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Lineker libel trial collapses after jury fails to reach verdict

The High Court libel trial that was prompted by Gary Lineker's remarks about a £5m Premiership transfer has collapsed.

The jury of 12 was discharged on the seventh day of the case after failing to reach a majority verdict on whether the article in The Sunday Telegraph by the former footballer turned pundit defamed the Liverpool player Harry Kewell.

Lawyers for Mr Kewell brought the case against the Match of the Day presenter, saying that he had been portrayed as a "knave" who was guilty of dishonourable conduct over the transfer from Leeds United to Liverpool in the summer of 2003.

After the jury was discharged, Mr Lineker said to reporters: "It looks like a replay. I can't say anything else because I don't know what is going to happen."

Costs for the case so far, estimated at £250,000 combined for both sides, will be carried forward to a possible retrial. The collapse of a libel trial is highly unusual. The judge, Mr Justice Eady, said he had not presided over such an outcome for 18 years. Mr Kewell's lawyer, Chris Farnell, said: "I think it clearly proves that Harry Kewell had a strong case to bring ... I think there has been a big celebrity factor here"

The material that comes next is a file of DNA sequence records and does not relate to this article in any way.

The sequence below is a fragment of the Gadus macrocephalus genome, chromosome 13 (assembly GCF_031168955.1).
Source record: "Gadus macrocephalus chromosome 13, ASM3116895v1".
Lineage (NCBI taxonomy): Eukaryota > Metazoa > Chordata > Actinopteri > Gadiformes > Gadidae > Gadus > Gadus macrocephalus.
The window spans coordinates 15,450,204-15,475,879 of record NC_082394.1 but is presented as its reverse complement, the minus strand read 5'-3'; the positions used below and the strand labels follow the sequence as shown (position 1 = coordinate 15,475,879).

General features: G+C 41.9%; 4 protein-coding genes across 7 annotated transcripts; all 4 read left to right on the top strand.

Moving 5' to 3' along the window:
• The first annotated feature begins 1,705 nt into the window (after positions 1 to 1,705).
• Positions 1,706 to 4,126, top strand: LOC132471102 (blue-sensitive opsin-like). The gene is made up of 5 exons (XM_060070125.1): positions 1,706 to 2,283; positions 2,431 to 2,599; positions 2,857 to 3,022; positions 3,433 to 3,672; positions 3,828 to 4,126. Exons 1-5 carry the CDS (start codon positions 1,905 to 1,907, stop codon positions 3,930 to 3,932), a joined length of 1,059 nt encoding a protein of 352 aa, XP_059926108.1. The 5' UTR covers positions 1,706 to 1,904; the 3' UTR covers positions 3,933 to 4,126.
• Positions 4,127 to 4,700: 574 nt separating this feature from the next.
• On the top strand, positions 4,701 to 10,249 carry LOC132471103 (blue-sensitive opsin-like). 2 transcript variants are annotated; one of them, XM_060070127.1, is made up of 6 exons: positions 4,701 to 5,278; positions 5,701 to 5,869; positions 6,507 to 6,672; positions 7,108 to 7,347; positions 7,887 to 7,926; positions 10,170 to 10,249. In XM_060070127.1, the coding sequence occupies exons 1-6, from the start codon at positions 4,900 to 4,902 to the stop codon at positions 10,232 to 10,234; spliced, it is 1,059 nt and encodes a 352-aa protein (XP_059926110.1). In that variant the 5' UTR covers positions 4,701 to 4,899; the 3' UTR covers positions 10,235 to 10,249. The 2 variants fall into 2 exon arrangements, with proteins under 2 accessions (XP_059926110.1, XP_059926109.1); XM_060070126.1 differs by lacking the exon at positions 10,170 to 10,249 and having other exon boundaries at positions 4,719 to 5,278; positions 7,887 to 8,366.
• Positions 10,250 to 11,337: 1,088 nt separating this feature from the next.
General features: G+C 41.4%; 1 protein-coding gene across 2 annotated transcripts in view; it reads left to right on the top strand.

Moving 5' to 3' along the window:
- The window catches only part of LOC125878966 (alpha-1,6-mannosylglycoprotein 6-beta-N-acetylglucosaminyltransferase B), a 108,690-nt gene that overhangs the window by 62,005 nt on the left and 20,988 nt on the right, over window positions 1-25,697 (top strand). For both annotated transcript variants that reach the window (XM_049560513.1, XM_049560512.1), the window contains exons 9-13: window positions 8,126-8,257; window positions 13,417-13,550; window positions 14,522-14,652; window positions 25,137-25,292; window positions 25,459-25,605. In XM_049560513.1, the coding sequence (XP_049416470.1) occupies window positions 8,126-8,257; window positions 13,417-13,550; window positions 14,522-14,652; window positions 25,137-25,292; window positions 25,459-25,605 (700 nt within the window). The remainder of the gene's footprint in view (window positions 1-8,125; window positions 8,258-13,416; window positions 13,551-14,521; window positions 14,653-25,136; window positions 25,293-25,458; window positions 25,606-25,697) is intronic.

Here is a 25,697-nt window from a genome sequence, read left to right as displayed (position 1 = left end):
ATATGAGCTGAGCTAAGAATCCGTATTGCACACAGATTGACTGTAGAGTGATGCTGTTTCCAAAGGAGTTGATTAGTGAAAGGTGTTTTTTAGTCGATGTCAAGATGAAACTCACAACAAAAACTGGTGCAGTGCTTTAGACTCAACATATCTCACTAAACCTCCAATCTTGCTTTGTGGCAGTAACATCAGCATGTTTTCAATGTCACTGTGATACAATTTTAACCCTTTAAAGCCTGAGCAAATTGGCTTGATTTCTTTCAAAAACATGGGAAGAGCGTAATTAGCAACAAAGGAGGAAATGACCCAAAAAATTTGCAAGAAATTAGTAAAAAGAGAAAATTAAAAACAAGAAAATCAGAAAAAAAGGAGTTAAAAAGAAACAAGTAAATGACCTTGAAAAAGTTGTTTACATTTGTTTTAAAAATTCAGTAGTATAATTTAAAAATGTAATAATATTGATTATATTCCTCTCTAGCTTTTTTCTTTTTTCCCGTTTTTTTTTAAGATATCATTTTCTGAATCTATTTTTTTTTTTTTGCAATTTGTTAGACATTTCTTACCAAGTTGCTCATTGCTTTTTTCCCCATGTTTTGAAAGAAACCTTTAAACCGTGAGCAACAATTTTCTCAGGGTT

The trial has shed further light on the dealings of players and agents in transfers in the world's richest football league. Mr Kewell's personal manager, Bernie Mandic, was acting for all three parties.

He was a middleman for Leeds and was in talks with Liverpool to cut Mr Kewell's fee, on the understanding that he pocketed 50 per cent of any saving for the Merseyside club.

Mr Mandic, through his company Max Sport, was paid £2m of the £5m transfer fee and received 5 per cent of Kewell's annual earnings, which amounted to £87,500 in the first year alone of the player's five-year contract.

In addition, Sydney-based Sports Corp International (SCI), a company run by Mr Mandic's brother Nicolas and whom Mr Mandic works for as a freelance consultant, was paid £1m on the deal by Liverpool, the buying club.

Mr Mandic's earnings came at a time when the clamour for the signature of Mr Kewell - a gifted striker also capable of playing in midfield - involved a virtual Who's Who of elite clubs in Britain and on the Continent. Mr Mandic admitted in court that he "sat back" and let the calls come in from interested clubs.

During the trial, the court was told Mr Kewell paid little attention to the transfer fee - as long as he got the 20 per cent pay rise - and was unaware that Mr Mandic was charging up to 80 per cent of his £2m fee for work in connecting Leeds with a feeder club, Sydney Olympic, a system that failed to materialise.

It also emerged that Mr Lineker had not written the newspaper column first hand - a journalist had.